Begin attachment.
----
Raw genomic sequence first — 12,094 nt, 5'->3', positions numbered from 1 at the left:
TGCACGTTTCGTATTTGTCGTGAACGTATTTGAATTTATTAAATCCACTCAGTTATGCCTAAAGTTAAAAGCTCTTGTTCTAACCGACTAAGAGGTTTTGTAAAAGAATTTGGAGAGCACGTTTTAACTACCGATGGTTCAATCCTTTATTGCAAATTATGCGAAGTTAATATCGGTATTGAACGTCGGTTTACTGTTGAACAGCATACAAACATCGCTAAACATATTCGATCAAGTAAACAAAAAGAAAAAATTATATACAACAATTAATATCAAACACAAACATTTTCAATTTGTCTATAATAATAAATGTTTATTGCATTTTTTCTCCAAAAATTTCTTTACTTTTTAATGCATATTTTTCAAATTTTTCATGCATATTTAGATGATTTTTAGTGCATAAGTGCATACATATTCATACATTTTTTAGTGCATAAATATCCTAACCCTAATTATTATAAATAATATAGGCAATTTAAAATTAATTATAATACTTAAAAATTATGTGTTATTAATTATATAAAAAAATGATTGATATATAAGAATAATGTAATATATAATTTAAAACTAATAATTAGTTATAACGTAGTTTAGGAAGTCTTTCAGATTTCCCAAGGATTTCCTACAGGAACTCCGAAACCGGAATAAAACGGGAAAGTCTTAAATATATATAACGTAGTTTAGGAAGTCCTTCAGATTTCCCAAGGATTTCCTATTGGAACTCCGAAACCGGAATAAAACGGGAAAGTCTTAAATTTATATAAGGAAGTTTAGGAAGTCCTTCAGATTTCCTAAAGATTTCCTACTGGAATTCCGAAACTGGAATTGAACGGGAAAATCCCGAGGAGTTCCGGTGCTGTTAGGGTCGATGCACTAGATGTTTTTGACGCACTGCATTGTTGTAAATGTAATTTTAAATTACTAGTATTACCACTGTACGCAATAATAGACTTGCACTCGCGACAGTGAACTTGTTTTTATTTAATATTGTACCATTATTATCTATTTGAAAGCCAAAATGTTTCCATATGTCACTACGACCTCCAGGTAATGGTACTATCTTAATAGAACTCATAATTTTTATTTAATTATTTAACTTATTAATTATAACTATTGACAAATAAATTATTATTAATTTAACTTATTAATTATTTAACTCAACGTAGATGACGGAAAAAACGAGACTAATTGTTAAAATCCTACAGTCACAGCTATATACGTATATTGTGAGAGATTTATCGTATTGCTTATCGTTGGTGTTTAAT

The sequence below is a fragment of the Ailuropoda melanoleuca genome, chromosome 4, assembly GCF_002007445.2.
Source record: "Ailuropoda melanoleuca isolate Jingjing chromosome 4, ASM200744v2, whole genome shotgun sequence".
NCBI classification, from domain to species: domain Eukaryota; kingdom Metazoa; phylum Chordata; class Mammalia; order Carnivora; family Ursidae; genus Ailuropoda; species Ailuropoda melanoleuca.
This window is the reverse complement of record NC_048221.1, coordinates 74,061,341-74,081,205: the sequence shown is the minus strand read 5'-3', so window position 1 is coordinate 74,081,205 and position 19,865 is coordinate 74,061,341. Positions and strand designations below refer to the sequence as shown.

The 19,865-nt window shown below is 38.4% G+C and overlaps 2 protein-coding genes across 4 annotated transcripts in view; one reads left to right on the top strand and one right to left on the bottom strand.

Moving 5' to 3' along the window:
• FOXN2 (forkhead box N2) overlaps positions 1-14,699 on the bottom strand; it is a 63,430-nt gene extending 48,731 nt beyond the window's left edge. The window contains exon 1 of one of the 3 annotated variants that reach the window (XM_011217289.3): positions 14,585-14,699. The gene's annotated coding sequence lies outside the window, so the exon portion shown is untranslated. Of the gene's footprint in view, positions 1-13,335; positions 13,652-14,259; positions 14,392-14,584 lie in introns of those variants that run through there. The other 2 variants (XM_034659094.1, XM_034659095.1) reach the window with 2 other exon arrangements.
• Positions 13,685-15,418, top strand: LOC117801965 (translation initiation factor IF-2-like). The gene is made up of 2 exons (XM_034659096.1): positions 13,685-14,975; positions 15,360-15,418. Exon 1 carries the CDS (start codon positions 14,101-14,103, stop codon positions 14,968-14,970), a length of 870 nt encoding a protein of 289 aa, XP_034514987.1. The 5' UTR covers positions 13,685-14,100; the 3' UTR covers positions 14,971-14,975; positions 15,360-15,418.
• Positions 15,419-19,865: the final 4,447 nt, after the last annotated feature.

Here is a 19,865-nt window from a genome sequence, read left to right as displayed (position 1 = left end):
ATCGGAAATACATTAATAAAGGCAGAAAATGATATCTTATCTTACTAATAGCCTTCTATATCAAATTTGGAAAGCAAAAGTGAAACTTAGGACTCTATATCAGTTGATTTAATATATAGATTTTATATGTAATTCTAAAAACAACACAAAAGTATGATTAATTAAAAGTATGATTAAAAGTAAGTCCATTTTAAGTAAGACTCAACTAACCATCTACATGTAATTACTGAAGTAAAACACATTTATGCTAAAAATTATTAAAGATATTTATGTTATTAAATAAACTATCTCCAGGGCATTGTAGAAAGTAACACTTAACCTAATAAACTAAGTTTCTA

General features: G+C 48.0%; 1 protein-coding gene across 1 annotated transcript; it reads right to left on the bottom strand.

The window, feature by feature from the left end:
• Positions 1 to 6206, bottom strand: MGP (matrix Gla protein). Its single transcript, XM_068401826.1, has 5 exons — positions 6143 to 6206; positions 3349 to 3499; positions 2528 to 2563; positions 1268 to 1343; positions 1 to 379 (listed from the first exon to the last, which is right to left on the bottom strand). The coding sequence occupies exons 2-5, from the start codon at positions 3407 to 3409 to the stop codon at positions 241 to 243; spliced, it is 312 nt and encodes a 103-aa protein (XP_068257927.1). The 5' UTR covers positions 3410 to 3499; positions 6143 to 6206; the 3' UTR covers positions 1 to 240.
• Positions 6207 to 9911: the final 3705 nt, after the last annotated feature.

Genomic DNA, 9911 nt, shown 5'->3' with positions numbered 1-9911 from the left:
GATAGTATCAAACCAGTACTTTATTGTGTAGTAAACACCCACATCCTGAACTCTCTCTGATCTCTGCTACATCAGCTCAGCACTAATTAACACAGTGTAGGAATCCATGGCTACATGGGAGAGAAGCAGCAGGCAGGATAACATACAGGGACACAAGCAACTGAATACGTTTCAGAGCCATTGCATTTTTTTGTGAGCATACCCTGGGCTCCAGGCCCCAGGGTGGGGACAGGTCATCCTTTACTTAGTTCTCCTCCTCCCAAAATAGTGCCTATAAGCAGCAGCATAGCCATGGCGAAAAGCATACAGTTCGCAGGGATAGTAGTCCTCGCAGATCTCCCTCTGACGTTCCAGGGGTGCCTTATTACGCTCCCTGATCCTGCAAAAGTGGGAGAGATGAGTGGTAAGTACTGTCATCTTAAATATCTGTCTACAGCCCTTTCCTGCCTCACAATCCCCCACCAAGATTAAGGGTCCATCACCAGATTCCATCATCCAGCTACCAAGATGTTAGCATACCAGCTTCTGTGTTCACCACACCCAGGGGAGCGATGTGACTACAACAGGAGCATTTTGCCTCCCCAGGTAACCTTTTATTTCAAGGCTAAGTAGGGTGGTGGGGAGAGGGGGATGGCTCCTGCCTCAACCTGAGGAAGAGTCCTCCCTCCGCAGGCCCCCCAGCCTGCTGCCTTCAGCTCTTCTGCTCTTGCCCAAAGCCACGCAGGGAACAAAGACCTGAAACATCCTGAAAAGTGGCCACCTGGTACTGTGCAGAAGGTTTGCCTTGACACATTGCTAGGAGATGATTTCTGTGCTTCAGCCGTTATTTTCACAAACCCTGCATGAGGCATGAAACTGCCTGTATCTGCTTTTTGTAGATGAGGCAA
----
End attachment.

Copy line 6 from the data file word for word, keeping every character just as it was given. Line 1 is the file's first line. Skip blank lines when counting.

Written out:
This window is the reverse complement of record NC_048221.1, coordinates 74,061,341-74,081,205: the sequence shown is the minus strand read 5'-3', so window position 1 is coordinate 74,081,205 and position 19,865 is coordinate 74,061,341. Positions and strand designations below refer to the sequence as shown.